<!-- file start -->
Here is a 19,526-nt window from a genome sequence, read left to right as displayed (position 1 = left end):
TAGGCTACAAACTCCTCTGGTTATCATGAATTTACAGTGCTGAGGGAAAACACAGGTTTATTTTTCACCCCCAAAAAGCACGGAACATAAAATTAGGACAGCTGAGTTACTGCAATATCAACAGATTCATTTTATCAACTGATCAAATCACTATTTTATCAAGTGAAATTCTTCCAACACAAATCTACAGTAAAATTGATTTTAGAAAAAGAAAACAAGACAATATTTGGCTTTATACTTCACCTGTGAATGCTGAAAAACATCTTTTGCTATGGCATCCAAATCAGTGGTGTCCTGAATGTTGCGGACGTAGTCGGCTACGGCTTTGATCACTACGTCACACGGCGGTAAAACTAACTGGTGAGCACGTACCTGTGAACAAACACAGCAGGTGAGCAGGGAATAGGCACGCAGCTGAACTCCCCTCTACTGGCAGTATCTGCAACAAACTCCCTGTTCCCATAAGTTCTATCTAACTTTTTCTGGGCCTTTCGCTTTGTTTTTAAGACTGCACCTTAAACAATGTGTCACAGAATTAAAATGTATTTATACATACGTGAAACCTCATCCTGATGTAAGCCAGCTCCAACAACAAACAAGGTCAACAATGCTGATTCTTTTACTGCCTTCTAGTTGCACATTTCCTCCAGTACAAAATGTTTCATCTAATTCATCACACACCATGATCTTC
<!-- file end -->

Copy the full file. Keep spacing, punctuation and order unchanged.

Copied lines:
Here is a 19,526-nt window from a genome sequence, read left to right as displayed (position 1 = left end):
TAGGCTACAAACTCCTCTGGTTATCATGAATTTACAGTGCTGAGGGAAAACACAGGTTTATTTTTCACCCCCAAAAAGCACGGAACATAAAATTAGGACAGCTGAGTTACTGCAATATCAACAGATTCATTTTATCAACTGATCAAATCACTATTTTATCAAGTGAAATTCTTCCAACACAAATCTACAGTAAAATTGATTTTAGAAAAAGAAAACAAGACAATATTTGGCTTTATACTTCACCTGTGAATGCTGAAAAACATCTTTTGCTATGGCATCCAAATCAGTGGTGTCCTGAATGTTGCGGACGTAGTCGGCTACGGCTTTGATCACTACGTCACACGGCGGTAAAACTAACTGGTGAGCACGTACCTGTGAACAAACACAGCAGGTGAGCAGGGAATAGGCACGCAGCTGAACTCCCCTCTACTGGCAGTATCTGCAACAAACTCCCTGTTCCCATAAGTTCTATCTAACTTTTTCTGGGCCTTTCGCTTTGTTTTTAAGACTGCACCTTAAACAATGTGTCACAGAATTAAAATGTATTTATACATACGTGAAACCTCATCCTGATGTAAGCCAGCTCCAACAACAAACAAGGTCAACAATGCTGATTCTTTTACTGCCTTCTAGTTGCACATTTCCTCCAGTACAAAATGTTTCATCTAATTCATCACACACCATGATCTTC